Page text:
Charlotte Hatherley

So, on the colours theme, Charlotte has gone from Grey to Blue between her first and this, her second, albums. Though, as she told me, she’d decided on the album pictures before the title, there’s an interesting pastel shading going on here that belies the loud rock chick image we might have had from her career with Ash.

The couple of times I’ve met with her she seems a confident, quiet and thoughtful character with a remarkable pair of long-fingered musician’s hands that have earned her ten years playing guitar for Ash. Now, on her second solo album, what does she choose to do? Well, she puts her guitar to the background and focuses on her voice, which, as an instrument, is really not her finest tool. She has drafted in Drew Feldman, ex-keyboard player for Captain Beefheart during his last three albums, the ones that had a return to form, where he was responsible for turning the good Captain’s cryptic instructions into musical reality. I’m sure Charlotte was rather more able to express what she wanted than Don Van Vliet, once reduced to shooting at Ry Cooder to get what he wanted.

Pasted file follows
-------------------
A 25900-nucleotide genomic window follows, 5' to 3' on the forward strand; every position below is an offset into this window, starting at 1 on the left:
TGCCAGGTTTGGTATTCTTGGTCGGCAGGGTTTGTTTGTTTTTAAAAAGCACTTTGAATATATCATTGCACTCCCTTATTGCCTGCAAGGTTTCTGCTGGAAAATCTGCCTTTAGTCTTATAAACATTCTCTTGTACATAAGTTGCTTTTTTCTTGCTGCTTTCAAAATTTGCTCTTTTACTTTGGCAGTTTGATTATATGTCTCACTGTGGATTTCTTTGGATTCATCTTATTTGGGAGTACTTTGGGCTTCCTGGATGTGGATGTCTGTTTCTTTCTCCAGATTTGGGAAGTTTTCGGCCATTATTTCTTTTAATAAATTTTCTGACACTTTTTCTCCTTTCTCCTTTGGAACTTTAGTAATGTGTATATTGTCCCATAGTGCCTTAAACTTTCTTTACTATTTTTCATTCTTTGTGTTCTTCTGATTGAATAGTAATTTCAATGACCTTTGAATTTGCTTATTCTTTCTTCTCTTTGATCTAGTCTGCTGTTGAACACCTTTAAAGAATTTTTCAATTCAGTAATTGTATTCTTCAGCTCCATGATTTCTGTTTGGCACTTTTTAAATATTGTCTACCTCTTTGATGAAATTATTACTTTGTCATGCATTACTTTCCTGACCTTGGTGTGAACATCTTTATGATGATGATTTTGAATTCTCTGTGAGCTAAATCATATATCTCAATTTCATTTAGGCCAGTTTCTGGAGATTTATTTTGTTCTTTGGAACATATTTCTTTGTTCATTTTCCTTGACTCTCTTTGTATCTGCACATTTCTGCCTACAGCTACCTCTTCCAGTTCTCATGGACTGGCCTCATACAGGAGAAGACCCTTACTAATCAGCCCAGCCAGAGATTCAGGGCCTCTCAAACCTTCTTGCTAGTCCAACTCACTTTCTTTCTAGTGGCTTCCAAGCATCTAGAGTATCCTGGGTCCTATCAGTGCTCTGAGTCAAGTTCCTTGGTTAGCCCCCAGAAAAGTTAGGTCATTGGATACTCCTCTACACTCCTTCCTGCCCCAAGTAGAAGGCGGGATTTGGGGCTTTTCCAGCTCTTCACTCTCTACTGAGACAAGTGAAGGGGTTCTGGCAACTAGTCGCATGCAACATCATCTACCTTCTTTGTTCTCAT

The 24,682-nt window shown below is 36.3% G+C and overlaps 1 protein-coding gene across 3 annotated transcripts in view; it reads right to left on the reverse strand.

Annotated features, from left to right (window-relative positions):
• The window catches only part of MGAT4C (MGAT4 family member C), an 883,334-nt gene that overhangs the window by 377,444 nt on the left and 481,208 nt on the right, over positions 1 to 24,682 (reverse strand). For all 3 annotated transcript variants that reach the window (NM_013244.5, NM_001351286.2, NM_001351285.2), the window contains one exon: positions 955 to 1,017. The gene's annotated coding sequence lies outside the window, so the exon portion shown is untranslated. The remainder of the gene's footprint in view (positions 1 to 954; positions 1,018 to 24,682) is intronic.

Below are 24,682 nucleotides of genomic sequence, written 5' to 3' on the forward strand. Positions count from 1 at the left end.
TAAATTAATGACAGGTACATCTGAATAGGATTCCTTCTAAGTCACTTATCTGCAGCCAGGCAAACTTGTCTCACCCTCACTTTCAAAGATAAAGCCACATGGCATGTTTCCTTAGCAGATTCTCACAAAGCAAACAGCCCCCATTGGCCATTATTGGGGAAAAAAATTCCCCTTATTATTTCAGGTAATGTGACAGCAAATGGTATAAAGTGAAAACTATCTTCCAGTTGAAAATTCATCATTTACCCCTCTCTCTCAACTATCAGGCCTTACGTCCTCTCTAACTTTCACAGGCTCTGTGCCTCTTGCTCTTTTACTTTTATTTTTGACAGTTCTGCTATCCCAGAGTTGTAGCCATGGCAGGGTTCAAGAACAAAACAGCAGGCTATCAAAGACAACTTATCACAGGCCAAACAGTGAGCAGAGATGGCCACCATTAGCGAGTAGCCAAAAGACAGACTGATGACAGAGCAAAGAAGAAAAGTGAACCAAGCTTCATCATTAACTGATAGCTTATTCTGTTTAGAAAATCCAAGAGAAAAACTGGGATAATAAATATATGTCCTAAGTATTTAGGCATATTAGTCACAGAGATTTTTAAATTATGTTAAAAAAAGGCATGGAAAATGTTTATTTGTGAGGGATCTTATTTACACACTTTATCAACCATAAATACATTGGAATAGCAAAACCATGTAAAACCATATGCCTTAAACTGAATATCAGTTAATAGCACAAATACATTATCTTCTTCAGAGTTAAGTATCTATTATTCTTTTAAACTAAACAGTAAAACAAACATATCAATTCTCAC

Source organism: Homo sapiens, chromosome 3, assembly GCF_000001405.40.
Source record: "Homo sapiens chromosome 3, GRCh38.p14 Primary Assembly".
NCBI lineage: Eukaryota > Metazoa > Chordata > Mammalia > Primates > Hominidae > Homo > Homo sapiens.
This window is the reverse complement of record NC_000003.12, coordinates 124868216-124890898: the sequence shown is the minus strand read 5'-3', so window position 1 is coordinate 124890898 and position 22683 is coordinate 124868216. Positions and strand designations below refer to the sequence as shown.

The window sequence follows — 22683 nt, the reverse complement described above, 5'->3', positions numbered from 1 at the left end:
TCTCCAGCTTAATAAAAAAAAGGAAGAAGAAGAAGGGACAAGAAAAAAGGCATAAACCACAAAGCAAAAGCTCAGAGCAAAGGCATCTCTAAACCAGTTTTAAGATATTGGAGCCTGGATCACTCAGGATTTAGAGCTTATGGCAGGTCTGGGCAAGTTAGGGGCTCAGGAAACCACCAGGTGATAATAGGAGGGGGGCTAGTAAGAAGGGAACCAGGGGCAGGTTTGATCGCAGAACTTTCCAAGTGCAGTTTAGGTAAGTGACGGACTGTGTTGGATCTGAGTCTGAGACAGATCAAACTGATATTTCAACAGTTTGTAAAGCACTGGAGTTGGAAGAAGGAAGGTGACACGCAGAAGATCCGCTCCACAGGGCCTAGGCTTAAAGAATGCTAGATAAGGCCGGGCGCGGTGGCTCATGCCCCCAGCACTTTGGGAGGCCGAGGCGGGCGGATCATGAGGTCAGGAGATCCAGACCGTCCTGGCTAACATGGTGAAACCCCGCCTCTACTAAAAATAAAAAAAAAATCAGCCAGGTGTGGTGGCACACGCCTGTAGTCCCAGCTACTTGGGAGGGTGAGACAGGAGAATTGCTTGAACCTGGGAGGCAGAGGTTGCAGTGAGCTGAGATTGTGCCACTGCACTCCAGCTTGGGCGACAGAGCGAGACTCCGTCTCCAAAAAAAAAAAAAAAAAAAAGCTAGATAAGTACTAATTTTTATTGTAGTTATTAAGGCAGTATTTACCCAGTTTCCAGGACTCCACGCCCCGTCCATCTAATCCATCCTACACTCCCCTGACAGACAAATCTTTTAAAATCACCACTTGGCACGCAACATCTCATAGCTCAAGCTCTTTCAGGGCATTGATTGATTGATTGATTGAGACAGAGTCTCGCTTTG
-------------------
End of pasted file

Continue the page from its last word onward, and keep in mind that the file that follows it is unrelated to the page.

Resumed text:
The album opens with the dreamy Cousteau before moving into the first song, Be Thankful. Charlotte’s voice is treated to be more ‘little girl’, an uncomfortable sound outside the oddities of European pop. The arrangement is a complex pop assemblage, borrowing from a psychedelic edge. The production is full with incidental frills, big noises and bits and bobs. I Want You To Know is like Ash run through the sensibility of John Travolta in Grease. I’m longing for some stinging guitar and less of the vocals – does no-one in her entourage want to guide her towards her strengths? Everyone benefits from a good editor.

Songs concern love, age and loss. They drift over the themes like Charlotte has hit a time of reflection, an early mid-life crisis at twenty-eight, maybe a reaction to ending ten years with Ash. It produces songs that look back or tell stories from a remote perspctive. It’s a releief when Roll Over finally allows a bit of rocking guitar and Very Young turns the volumes up a notch. Dwn Treader, the Andy Partridge collaboration, is another dreamy affair and we are back to business as usual. I keep remembering upfront at an Ash gig, listening to Charlotte peel off riffs at blistering volume that I loved. That’s obviously not what she wants to do now and we are left, instead, with this album – pleasant, inoffensive and mild.

Ross McGibbon